7 Lessons on FE leadership

by | Sep 2, 2008 | Articles

The Centre for Excellence in Leadership has a task to transform the provision of learning through the Further Education and Skills sector.  One of their strategic projects is to help leaders in FE manage and lead the new technology agenda in learning.

The Centre for Excellence in Leadership

Within that strategic aim they have developed a resource pack of activities, presentations and tools that will assist colleges in their strategic thinking on the ILT agenda (Information and Learning Technologies).  The resource pack provides an e-learning quality improvement programme (eQulP) for colleges.  It is available to managers in college who attend a one-day familiarisation programme.  Over 34% of colleges in England have trained facilitators of the eQulP programme. These facilitators train senior management to manage ILT strategically. They organise and deliver a change process within their colleges; thus maximising the reach of the eQulP across the FE sector.  The experience to date provides valuable lessons for organisations in all sectors.  A recent report describes the experiences of five colleges.  Two points emerge from the programme as a whole.

  1. The major challenge faced across the sector is changing the leadership perception that learning technologies are a strategic issue requiring drive from the top echelons of management.
  2. Participants on the course leave with enthusiasm and determination to implement the programme but some have neither the status within their colleges nor the personal confidence to engage top management in the strategic issues.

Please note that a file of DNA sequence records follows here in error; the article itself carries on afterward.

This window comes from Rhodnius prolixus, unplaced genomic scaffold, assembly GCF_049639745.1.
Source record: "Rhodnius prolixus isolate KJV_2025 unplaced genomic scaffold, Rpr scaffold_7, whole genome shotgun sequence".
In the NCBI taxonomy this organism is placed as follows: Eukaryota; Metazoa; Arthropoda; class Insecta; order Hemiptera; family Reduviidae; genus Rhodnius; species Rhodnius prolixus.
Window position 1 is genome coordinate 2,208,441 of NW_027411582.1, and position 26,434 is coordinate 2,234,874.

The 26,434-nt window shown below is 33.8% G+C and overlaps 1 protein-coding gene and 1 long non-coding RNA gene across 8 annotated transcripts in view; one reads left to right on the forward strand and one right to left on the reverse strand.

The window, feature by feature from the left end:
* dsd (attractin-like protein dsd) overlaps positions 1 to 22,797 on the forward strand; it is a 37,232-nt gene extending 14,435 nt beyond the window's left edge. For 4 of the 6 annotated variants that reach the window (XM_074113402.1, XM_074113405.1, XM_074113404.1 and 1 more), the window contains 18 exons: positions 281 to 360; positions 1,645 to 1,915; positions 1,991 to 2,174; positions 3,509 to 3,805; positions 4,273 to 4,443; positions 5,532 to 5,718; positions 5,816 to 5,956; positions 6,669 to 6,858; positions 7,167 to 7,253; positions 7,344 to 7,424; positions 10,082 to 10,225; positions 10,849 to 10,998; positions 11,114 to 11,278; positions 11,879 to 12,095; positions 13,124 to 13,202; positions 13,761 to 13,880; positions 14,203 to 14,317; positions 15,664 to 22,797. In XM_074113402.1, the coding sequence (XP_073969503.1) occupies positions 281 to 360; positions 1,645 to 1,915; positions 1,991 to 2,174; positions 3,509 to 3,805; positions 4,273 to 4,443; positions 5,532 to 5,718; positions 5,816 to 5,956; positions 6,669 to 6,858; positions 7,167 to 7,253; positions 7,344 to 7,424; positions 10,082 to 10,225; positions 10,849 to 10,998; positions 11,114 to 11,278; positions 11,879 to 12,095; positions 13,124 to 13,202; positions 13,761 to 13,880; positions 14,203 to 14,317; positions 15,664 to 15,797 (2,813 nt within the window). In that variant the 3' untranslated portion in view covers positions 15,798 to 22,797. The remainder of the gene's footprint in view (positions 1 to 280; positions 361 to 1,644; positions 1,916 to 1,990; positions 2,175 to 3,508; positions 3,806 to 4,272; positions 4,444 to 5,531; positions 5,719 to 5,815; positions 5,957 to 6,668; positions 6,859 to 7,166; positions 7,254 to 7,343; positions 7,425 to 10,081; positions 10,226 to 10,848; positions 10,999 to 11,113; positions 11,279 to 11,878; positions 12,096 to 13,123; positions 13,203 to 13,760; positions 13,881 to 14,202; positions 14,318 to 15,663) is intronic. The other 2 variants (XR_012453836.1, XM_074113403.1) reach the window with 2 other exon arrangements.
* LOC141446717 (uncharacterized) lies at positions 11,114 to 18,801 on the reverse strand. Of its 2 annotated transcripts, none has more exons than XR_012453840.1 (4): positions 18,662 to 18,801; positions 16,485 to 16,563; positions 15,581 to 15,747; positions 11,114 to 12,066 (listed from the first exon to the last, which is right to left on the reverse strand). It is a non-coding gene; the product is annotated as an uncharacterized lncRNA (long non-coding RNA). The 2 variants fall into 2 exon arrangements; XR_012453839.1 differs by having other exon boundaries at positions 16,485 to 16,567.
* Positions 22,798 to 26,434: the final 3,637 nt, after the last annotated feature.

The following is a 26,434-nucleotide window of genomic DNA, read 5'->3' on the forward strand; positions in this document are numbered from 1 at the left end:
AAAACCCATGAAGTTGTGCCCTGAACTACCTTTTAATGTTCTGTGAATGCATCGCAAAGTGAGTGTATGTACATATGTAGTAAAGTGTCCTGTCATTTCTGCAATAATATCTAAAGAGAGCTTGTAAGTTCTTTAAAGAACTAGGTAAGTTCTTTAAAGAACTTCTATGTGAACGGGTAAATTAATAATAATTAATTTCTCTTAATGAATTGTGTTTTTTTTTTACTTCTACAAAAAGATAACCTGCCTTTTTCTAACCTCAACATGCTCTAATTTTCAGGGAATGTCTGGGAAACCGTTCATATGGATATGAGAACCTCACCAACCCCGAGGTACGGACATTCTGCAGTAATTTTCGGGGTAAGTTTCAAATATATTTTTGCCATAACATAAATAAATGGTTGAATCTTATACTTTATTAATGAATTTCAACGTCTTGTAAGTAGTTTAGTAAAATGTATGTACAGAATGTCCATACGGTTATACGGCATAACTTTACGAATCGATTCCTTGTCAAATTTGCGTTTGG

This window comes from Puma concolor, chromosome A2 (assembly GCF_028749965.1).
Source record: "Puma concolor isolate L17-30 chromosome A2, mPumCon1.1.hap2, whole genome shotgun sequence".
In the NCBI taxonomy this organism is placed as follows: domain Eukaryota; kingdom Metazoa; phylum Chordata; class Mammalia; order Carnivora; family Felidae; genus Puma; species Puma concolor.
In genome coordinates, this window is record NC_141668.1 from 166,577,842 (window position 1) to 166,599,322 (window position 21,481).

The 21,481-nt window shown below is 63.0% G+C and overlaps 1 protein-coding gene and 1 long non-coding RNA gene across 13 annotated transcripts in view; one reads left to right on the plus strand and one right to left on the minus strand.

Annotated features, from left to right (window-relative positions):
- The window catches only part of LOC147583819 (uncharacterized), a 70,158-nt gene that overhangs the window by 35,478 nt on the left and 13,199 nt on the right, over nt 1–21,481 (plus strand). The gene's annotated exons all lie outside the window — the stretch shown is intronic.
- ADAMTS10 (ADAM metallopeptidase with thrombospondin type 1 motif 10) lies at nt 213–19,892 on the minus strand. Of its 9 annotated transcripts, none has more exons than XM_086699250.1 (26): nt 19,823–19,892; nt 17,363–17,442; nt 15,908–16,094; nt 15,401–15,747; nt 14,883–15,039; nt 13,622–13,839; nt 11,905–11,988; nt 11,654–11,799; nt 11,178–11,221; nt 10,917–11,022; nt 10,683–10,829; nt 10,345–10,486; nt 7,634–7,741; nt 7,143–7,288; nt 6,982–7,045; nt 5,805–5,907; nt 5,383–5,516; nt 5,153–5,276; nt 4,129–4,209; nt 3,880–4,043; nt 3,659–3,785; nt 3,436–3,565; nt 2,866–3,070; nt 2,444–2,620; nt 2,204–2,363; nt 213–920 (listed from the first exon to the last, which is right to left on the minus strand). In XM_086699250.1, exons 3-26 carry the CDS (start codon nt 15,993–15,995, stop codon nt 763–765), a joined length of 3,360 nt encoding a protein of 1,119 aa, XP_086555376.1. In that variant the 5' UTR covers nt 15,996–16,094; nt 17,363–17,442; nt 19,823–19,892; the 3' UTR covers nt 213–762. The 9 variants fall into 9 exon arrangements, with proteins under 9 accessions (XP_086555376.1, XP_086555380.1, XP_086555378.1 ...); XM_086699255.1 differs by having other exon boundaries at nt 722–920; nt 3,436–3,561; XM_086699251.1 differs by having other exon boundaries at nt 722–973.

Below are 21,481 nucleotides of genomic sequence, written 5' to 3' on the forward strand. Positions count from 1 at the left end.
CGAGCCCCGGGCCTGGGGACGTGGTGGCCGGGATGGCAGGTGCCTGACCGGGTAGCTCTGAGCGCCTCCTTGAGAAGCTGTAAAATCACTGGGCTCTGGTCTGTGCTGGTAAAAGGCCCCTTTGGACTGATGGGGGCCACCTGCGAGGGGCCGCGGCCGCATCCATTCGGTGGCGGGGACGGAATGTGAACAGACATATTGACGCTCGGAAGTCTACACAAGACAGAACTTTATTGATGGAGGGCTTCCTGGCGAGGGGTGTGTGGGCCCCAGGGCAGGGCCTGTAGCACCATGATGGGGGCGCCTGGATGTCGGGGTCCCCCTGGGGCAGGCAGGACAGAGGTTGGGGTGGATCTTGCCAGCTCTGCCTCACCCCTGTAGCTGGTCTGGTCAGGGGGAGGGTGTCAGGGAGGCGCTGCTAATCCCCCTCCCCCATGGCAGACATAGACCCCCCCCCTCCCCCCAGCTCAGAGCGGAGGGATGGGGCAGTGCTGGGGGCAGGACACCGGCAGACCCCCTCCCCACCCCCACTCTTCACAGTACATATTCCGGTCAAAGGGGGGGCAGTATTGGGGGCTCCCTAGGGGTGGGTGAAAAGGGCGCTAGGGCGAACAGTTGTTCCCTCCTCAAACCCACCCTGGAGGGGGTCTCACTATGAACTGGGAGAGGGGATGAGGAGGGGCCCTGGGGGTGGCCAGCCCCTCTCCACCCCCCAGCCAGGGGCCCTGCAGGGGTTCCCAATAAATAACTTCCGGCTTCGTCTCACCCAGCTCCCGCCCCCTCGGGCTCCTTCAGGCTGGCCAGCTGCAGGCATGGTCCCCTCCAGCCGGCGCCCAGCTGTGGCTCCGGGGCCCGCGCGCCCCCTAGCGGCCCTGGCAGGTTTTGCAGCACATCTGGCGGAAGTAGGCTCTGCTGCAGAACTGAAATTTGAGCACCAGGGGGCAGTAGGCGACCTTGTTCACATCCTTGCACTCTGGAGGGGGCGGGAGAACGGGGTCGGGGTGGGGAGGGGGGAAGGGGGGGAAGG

Leadership matters

The report emphasises the importance of leadership.  Engaging senior leaders is a critical part of the eQulP programme. Amongst the eQulP tools is an e-learning position statement (eLPS) which allows individuals to assess for themselves the status of ILT within the college.  Getting top management to do their own self-assessment proved beneficial in engaging them in the ILT debate.  As one member of staff said “one of the biggest benefits was that staff were actually asked for their opinion on where they thought we were up to, where the school was up to and where they personally felt they were up to.”  The tools are available on-line. Some senior management teams found it more comfortable to use paper-based versions; compressed to make allowance for the busy schedules of top management. These tools raise the awareness of senior managers to the potential of ILT.  The key issues faced by all colleges were highlighted and then could be better managed by the top team.

Success depended largely on encouraging senior management teams to develop, for themselves, the innovative strategies for the development of ILT throughout the colleges.  One college described the process: “The e-learning position statements were used with each member of the senior management team and other key staff.  Analysis of the results provided a clear idea of the expectations of individual SMT members and highlighted a possible strategic direction and milestone.”

And a comment from another college: “Setting a vision was a priority for us.”

The Towards Maturity research goes further; in the last survey we found that the most significant difference in e-learning maturity comes when top managers themselves are users of e-learning.  The Centre for Excellence in Leadership within the FE sector provides an on-line library in collaboration with the Chartered Management Institute specifically aimed at senior management within the sector.  Top management therefore have the tools to set examples within their college on the use of ILT personally.

Engaging Middle Managers